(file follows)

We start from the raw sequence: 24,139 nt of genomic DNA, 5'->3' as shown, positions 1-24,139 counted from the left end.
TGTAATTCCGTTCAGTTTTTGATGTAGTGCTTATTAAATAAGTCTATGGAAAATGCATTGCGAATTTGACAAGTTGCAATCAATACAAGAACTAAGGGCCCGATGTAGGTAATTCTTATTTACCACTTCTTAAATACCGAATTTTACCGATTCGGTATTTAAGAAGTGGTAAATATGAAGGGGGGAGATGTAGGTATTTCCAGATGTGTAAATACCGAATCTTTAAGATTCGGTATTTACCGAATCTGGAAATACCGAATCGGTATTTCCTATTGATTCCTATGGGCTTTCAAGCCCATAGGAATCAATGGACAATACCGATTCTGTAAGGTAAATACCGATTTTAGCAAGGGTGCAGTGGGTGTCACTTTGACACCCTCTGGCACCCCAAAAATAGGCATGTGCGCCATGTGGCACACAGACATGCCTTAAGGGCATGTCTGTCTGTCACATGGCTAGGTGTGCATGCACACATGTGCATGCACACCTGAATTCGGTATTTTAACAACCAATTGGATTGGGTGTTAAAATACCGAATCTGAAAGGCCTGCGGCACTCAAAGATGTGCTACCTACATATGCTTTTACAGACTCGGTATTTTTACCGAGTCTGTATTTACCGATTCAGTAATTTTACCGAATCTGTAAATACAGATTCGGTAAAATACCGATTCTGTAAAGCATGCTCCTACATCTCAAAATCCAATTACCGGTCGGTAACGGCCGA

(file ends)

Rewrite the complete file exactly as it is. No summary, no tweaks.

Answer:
We start from the raw sequence: 24,139 nt of genomic DNA, 5'->3' as shown, positions 1-24,139 counted from the left end.
TGTAATTCCGTTCAGTTTTTGATGTAGTGCTTATTAAATAAGTCTATGGAAAATGCATTGCGAATTTGACAAGTTGCAATCAATACAAGAACTAAGGGCCCGATGTAGGTAATTCTTATTTACCACTTCTTAAATACCGAATTTTACCGATTCGGTATTTAAGAAGTGGTAAATATGAAGGGGGGAGATGTAGGTATTTCCAGATGTGTAAATACCGAATCTTTAAGATTCGGTATTTACCGAATCTGGAAATACCGAATCGGTATTTCCTATTGATTCCTATGGGCTTTCAAGCCCATAGGAATCAATGGACAATACCGATTCTGTAAGGTAAATACCGATTTTAGCAAGGGTGCAGTGGGTGTCACTTTGACACCCTCTGGCACCCCAAAAATAGGCATGTGCGCCATGTGGCACACAGACATGCCTTAAGGGCATGTCTGTCTGTCACATGGCTAGGTGTGCATGCACACATGTGCATGCACACCTGAATTCGGTATTTTAACAACCAATTGGATTGGGTGTTAAAATACCGAATCTGAAAGGCCTGCGGCACTCAAAGATGTGCTACCTACATATGCTTTTACAGACTCGGTATTTTTACCGAGTCTGTATTTACCGATTCAGTAATTTTACCGAATCTGTAAATACAGATTCGGTAAAATACCGATTCTGTAAAGCATGCTCCTACATCTCAAAATCCAATTACCGGTCGGTAACGGCCGA